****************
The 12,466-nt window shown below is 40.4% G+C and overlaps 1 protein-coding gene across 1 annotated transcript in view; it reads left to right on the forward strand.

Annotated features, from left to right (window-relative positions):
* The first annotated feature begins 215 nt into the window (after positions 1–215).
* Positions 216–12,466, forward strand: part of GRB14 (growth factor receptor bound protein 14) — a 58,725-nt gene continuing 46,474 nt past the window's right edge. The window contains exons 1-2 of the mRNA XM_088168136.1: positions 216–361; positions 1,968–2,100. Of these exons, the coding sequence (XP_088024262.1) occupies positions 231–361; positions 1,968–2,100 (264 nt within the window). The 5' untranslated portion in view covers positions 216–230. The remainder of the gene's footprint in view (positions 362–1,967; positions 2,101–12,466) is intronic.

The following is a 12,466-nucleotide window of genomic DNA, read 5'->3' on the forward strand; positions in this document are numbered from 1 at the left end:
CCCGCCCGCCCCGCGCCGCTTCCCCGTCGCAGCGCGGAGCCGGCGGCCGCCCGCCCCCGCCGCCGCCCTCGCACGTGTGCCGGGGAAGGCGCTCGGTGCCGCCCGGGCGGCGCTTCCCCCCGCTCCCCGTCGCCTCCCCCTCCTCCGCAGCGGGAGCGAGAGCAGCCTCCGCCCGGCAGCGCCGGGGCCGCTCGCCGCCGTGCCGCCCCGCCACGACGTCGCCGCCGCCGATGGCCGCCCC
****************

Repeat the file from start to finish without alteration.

The 12,466-nt window shown below is 40.4% G+C and overlaps 1 protein-coding gene across 1 annotated transcript in view; it reads left to right on the forward strand.

Annotated features, from left to right (window-relative positions):
* The first annotated feature begins 215 nt into the window (after positions 1–215).
* Positions 216–12,466, forward strand: part of GRB14 (growth factor receptor bound protein 14) — a 58,725-nt gene continuing 46,474 nt past the window's right edge. The window contains exons 1-2 of the mRNA XM_088168136.1: positions 216–361; positions 1,968–2,100. Of these exons, the coding sequence (XP_088024262.1) occupies positions 231–361; positions 1,968–2,100 (264 nt within the window). The 5' untranslated portion in view covers positions 216–230. The remainder of the gene's footprint in view (positions 362–1,967; positions 2,101–12,466) is intronic.

The following is a 12,466-nucleotide window of genomic DNA, read 5'->3' on the forward strand; positions in this document are numbered from 1 at the left end:
CCCGCCCGCCCCGCGCCGCTTCCCCGTCGCAGCGCGGAGCCGGCGGCCGCCCGCCCCCGCCGCCGCCCTCGCACGTGTGCCGGGGAAGGCGCTCGGTGCCGCCCGGGCGGCGCTTCCCCCCGCTCCCCGTCGCCTCCCCCTCCTCCGCAGCGGGAGCGAGAGCAGCCTCCGCCCGGCAGCGCCGGGGCCGCTCGCCGCCGTGCCGCCCCGCCACGACGTCGCCGCCGCCGATGGCCGCCCC